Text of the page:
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Rick Stroud, Greg Auman and Matt Baker

Eric Wright returns to Tampa, contract restructure likely

Eric Wright's 2012 season was marred by injury and a league suspension.


Eric Wright's 2012 season was marred by injury and a league suspension.



The Bucs haven’t been aggressive in addressing their cornerback shortage via the free-agent market, but that doesn’t mean the position isn’t being dealt with.

Eric Wright, whose 2012 season was marred by injury and a league suspension, was at One Buc Place today (he lives in Los Angeles) and appears likely to agree to a contract restructure. That impending move would allow him to remain with the team -- an outcome that seemed unlikely not long ago.

Wright met with coach Greg Schiano and general manager Mark Dominik, perhaps giving them a chance to confront their differences.

Wright was one-third of the Bucs’ big-money free-agent splurge in 2012 (along with Vincent Jackson and Carl Nicks), but so much of what has happened since suggested a breakup was coming.

From the suspension – for a violation of the performance-enhancing drug policy – to a legal challenge over the voiding of his contract’s guarantees, Wright and the Bucs have long been at odds. The team even sidelined him for the season finale in December, presumably to avoid any risk of injury which might have impacted the Bucs’ ability to release Wright later on.

But the team’s current lack of options at cornerback and Wright’s understanding that the free-agent market currently is tough for cornerbacks has created a situation where the two sides’ interests have aligned.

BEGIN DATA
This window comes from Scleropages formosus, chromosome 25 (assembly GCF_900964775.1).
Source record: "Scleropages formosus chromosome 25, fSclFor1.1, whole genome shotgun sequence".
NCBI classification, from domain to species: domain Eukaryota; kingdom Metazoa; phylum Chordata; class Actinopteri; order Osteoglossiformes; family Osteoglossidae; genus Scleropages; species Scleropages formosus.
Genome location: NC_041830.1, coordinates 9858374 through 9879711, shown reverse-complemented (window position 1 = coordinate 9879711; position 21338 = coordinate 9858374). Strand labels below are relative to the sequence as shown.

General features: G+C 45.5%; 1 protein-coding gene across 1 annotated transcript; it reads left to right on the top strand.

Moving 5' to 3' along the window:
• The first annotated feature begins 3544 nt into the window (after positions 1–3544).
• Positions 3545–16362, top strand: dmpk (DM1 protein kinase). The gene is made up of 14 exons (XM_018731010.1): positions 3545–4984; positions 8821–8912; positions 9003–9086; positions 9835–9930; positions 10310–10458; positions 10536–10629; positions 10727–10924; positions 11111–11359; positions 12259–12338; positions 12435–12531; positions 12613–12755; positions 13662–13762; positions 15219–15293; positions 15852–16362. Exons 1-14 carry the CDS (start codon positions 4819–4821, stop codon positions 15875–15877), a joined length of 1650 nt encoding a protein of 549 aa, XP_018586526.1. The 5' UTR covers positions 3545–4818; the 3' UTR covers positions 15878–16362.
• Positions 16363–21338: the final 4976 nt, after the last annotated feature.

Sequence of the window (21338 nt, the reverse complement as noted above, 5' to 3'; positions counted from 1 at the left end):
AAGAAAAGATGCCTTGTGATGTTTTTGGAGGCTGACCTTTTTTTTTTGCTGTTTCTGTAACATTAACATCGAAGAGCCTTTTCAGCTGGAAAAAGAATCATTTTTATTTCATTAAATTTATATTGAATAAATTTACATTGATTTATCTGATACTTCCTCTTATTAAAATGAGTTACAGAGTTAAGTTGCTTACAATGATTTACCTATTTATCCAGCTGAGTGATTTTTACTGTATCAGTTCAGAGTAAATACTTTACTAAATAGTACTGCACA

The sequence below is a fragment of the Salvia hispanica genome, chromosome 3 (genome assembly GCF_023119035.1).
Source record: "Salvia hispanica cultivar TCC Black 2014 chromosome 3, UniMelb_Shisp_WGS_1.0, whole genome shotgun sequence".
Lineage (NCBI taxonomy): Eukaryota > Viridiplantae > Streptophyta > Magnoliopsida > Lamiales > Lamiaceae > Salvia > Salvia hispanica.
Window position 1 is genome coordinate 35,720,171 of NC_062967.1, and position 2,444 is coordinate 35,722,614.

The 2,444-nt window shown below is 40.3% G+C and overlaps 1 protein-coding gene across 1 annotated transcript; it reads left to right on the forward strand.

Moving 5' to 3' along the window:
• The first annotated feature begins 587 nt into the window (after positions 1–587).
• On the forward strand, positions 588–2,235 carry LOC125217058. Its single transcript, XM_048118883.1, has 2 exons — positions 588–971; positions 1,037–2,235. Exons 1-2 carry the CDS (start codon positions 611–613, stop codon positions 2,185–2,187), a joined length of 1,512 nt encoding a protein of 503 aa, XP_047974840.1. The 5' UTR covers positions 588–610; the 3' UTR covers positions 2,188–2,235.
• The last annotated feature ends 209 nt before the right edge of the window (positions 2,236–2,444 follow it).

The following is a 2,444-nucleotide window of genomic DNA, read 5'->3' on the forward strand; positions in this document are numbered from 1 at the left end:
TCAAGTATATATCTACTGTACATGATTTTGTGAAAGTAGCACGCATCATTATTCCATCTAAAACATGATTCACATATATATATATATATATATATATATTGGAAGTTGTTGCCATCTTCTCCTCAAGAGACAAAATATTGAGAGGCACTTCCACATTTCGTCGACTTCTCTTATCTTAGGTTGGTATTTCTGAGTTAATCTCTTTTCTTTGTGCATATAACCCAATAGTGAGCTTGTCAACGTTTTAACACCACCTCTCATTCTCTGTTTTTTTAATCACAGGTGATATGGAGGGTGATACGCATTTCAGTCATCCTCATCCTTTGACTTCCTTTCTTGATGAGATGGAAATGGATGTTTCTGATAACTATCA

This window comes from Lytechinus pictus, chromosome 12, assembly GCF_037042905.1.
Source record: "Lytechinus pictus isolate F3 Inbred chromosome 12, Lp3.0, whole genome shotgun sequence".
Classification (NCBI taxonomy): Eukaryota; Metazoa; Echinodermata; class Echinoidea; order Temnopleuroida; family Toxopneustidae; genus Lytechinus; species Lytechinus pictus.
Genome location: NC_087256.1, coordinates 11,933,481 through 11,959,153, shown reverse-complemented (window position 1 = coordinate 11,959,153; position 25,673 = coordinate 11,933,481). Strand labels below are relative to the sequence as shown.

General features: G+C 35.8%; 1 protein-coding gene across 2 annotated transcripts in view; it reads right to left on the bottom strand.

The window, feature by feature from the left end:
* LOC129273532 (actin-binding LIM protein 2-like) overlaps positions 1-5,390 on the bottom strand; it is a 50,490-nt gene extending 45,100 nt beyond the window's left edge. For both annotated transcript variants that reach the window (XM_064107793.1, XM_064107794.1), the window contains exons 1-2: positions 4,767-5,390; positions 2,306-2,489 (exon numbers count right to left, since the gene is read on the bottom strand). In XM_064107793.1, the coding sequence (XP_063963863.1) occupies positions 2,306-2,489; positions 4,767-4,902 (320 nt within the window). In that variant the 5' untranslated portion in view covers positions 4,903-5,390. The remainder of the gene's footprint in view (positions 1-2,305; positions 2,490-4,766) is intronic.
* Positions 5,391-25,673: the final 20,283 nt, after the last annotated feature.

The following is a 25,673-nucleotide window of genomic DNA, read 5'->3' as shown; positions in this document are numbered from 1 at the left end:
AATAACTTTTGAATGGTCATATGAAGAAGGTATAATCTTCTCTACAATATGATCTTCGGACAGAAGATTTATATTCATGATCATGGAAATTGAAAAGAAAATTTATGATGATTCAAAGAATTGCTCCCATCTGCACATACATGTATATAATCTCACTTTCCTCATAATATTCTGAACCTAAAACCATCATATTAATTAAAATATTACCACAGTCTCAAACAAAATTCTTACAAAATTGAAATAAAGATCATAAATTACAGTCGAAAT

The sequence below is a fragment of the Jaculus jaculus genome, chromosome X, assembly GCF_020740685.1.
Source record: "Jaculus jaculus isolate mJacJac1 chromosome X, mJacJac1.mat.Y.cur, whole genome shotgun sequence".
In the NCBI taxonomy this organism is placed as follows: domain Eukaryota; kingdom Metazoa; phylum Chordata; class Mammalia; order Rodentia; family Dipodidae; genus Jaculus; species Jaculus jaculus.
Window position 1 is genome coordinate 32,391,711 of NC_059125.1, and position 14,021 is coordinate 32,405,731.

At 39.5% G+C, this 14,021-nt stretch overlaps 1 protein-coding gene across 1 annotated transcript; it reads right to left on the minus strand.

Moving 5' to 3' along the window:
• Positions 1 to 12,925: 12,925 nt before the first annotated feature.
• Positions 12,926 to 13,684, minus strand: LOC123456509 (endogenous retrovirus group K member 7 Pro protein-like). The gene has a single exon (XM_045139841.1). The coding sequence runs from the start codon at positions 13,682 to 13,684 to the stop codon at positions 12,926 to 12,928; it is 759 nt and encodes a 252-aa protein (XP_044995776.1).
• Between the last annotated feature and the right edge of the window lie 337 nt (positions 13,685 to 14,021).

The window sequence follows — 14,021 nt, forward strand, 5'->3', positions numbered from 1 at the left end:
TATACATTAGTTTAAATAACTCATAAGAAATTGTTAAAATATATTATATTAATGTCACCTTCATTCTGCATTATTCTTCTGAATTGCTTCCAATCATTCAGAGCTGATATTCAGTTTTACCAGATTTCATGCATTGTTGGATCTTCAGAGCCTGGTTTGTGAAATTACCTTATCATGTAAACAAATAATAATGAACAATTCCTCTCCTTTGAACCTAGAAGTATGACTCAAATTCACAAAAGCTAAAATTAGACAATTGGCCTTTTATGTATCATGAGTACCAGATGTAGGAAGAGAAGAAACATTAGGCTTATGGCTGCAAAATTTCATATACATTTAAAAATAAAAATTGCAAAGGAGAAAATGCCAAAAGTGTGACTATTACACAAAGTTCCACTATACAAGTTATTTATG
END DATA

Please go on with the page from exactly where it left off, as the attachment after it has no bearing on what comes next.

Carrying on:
Wright is scheduled to earn $7.75 million in 2013, the second year of his five-year contract. But because of Wright’s unavailability during his four-game suspension, that sum no longer is guaranteed after the club voided his contract’s guarantees.

It’s unknown what the Bucs are willing to pay Wright, but it certainly will be less than his original 2013 salary.

Though it was widely assumed – based on rumblings from inside One Buc Place – that Tampa Bay would release Wright, the team still sees him as a player with legitimate talent. If he can stay healthy and steer clear of trouble, the Bucs hope they'll see some of the skills that led them to reward him with a $37 million contract in the first place.

The uncertainty surrounding the Darrelle Revis talks likely are a factor here, too. The Jets have sent conflicting messages about their willingness to trade their top player, despite the Bucs’ unabashed desire to acquire him.

Wright played 10 games in 2012, recording one interception and 37 tackles. But he was limited by an Achilles injury in three contests, unable to finish those games.

[Last modified: Tuesday, April 2, 2013 5:21pm]


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